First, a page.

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Have you ever felt dizzy or lightheaded whenever you’ve tried to stand up fast and lost your balance? That’s “vertigo “. Most of us have experienced something similar at some time in our lives. In fact, when left unattended, it is one of the most common reasons for doctor’s consultation in 80 percent of people.

Vertigo or dizziness is a common spinning sensation that can occur even when you are stationary in one spot. It affects 180 million people in India, with women slightly more likely to get it than men.

Vertigo can occur at all ages, but it is more common in older adults over 65. Even then, if you experience repeated episodes of dizziness without apparent cause or for a significant amount of time, seek medical advice immediately. Your doctor will then help you decide on the right treatment option.

Symptoms of Vertigo

Vertigo can start suddenly and last for a few seconds to several days(in severe cases). During an attack, you may experience:

Dizziness or lightheadedness, or unsteadiness




Ringing sound in the ear

Pressure in the ear

Abnormal eye movements

Hearing loss

Causes of Vertigo

Vertigo is often triggered by a problem in how balance works in the inner ear. But some brain and spinal cord illnesses can also lead to Vertigo.

Broadly, some of the most common causes of Vertigo include:

  • Benign Paroxysmal Positional Vertigo (BPPV)
  • Meniere’s disease (characterized by fluid build-up in the inner ear)
  • Inflammation of the vestibular system
  • Head injury
  • Migraine headache
  • Tumor
  • Multiple sclerosis
  • Stroke
  • Ear infection
  • Low blood pressure
  • Side effects of certain medications (such as anti-depressants, blood pressure medicines, etc.)
  • Overconsumption of Alcohol

Diagnosis and Treatment

Diagnosis of Vertigo usually involves a physical examination and a comprehensive history of signs and symptoms. After that, your doctor may perform a Dix-Hallpike test or a “roll test” to reproduce Vertigo. In selected cases, additional tests like MRI scans, hearing tests, and balance tests may be ordered to learn more about your underlying condition.

Often times Vertigo resolves on its own after a few days of bed rest. But in most people, the benefit lies in taking preventive medication. Some cases may also require vestibular therapy, a form of physical therapy.

Vertigo can sometimes be reduced by making specific lifestyle changes. For example  

  • Sitting down when dizzy
  • Sleeping with two or more pillows under the head
  • Eating nutritious diet
  • Exercising
  • Adequate sleep
  • Consuming less salt
  • Staying hydrated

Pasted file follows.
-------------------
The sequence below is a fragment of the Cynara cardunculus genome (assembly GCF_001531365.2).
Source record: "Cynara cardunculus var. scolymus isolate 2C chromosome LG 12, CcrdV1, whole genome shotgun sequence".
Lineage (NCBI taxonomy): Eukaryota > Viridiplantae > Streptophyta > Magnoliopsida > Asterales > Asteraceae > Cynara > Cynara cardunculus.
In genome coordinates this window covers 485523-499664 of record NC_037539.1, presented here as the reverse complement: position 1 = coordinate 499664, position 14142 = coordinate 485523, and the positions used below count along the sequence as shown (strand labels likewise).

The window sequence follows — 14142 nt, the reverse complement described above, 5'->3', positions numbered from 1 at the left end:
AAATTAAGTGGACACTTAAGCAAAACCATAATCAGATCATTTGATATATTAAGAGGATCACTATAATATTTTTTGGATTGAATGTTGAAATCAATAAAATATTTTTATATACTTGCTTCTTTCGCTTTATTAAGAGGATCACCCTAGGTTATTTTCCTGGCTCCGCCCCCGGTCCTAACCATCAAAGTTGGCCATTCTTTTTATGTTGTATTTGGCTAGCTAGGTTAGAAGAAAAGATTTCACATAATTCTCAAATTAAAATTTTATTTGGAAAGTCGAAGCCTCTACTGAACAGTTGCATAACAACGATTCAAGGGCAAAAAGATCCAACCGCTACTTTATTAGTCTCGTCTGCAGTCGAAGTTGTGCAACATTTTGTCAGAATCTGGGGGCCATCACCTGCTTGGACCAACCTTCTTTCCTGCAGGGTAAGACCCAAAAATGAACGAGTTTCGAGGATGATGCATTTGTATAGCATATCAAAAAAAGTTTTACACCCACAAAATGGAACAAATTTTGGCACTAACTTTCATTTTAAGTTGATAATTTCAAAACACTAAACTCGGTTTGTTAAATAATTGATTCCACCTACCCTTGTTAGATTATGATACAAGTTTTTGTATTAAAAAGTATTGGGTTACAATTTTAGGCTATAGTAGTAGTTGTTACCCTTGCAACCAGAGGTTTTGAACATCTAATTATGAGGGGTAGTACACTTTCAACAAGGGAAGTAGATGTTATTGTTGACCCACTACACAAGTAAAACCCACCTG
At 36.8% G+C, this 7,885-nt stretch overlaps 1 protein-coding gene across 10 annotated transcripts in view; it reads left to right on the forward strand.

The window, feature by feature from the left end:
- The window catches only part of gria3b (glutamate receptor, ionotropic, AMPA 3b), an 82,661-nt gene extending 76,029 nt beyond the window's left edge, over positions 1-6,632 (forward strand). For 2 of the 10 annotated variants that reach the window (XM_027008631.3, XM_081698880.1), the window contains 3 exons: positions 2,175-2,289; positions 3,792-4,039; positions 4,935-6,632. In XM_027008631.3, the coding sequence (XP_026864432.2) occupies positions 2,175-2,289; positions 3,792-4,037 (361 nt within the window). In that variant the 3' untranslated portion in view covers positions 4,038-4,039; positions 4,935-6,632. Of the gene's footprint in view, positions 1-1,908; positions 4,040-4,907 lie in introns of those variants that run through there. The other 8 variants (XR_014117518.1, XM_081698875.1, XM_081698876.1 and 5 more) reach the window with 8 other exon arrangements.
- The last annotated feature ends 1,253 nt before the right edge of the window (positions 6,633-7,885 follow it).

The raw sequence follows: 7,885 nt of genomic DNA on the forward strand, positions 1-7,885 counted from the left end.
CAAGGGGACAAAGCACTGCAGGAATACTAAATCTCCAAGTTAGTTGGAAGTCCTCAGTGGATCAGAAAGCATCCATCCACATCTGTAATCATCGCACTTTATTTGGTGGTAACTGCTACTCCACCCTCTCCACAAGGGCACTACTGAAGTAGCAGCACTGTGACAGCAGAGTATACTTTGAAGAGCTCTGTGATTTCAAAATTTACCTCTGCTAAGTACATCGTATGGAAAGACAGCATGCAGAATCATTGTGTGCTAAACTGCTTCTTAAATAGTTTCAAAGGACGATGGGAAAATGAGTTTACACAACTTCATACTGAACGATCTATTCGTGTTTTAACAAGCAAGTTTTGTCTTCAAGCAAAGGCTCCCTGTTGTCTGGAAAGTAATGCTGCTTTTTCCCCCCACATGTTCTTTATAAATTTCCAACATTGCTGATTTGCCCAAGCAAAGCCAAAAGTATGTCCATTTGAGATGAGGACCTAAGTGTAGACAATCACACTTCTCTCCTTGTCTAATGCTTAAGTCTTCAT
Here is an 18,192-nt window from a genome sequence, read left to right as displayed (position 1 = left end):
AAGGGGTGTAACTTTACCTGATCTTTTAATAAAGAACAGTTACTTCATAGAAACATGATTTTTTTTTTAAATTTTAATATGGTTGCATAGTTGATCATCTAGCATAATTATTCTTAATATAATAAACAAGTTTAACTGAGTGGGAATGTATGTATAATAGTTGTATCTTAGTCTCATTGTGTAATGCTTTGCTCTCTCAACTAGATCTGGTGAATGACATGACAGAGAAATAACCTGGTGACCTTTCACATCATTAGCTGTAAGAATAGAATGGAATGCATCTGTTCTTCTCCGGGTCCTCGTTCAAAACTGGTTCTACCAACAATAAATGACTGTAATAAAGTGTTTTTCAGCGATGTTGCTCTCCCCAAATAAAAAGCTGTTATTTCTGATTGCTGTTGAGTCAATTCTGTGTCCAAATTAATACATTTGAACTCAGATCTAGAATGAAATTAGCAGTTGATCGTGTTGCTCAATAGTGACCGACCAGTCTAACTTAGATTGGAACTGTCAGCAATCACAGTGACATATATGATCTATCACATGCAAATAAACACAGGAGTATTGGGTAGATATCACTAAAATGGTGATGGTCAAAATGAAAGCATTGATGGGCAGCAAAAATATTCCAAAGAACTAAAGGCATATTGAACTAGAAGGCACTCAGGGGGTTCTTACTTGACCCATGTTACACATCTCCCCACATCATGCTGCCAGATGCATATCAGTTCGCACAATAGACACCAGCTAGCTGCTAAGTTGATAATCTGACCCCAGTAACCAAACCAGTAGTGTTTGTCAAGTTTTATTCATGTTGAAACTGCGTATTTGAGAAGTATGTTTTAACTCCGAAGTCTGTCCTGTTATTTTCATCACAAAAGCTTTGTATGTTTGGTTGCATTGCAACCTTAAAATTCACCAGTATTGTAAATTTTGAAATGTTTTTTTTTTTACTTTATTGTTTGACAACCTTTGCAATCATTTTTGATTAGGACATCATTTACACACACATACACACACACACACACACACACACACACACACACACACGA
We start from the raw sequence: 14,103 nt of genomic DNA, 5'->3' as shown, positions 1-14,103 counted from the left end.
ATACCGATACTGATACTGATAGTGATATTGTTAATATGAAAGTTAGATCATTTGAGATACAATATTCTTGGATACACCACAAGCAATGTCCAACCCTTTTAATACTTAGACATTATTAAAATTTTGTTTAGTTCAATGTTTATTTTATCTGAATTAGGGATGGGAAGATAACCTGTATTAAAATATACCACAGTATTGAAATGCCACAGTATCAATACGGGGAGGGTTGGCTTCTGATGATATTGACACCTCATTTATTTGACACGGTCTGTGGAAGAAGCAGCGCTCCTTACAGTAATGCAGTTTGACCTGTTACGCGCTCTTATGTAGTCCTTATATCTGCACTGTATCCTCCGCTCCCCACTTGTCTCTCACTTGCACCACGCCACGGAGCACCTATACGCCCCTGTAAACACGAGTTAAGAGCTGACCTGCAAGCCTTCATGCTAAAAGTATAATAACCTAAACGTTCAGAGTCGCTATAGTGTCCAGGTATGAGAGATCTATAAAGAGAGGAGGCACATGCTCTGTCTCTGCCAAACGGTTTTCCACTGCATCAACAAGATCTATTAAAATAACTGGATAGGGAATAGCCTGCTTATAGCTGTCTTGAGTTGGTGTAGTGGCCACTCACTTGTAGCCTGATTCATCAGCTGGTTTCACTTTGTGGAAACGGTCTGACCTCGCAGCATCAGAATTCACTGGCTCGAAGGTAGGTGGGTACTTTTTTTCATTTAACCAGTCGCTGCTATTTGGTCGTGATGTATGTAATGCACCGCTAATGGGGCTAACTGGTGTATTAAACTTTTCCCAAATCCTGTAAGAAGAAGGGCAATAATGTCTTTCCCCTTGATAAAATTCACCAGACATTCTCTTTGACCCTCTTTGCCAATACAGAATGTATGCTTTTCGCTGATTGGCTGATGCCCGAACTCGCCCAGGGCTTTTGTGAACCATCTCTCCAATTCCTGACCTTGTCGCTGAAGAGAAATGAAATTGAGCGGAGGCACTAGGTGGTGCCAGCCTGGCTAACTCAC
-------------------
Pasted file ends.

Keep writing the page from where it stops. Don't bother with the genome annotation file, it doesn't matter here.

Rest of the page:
• Limiting alcohol intake

Surgery is rarely considered when lifestyle changes and medications do not relieve the symptoms.

FAQ's :

Is vertigo hereditary?
Vertigo is not an illness but actually a symptom of other hereditary conditions that run in families. This is why, during your evaluation, your doctor may ask for information about your family’s medical history to figure out whether you have a genetic condition that causes Vertigo.
What factors put you at genetic risk of Vertigo?
Genetic studies have shown that people with a family history of familial episodic ataxia, migraine, Vertigo, bilateral vestibular hypofunction, and familial Ménière’s disease are more likely to experience symptoms of Vertigo. But don’t worry—these conditions are extremely rare, and more common environmental factors are often contributory.
What genes are responsible for familial Vertigo?
Geneticists have found six gene variants (ZNF91, TECTA, ARMC9, OTOG, OTOP1, and OTOGL) that make Caucasian people with certain genetic diseases more likely to get Vertigo. While these genes affect inner ear development, maintenance, and disease, researchers are working on learning more about their role in people of different races and ethnicities.


Are there any genetic tests available to detect familial Vertigo?
When you seek treatment for vertigo-related syndromes, it’s important to know if you have a genetic predisposition for such diseases. Therefore, several different genetic tests are available to determine your inherited risk. These genetic tests are comprehensive and specific enough so that your doctor can plan the most effective treatment possible. Commonly offered tests are :
•   Targeted sequencing
•   Whole-exome sequencing
•   Chromosome analysis


  1. What Can Trigger Vertigo? Signs, Symptoms, Home Treatment & Curable. (n.d.). MedicineNet. Retrieved May 17, 2022, from
  2. Vertigo: Causes, symptoms, and treatments. (2022, January 6).
  3. Demystifying Vertigo and Dizziness. (n.d.). The Times of India. Retrieved May 17, 2022, from
  4. Feeling Dizzy? Find Out if it is Vertigo. Mount Elizabeth Hospital. Retrieved May 17, 2022, from
  5. Skuladottir, A. T., Bjornsdottir, G., Nawaz, M. S., Petersen, H., Rognvaldsson, S., Moore, K. H. S., Olafsson, P. I., Magnusson, S. H., Bjornsdottir, A., Sveinsson, O. A., Sigurdardottir, G. R., Saevarsdottir, S., Ivarsdottir, E. V., Stefansdottir, L., Gunnarsson, B., Muhlestein, J. B., Knowlton, K. U., Jones, D. A., Nadauld, L. D., … Stefansson, K. (2021). A genome-wide meta-analysis uncovers six sequence variants conferring risk of vertigo. Communications Biology, 4(1), 1–9.
  6. Kerber, K. (2006). The Genetics of Vertigo. Seminars in Neurology, 26(5), 484–491.

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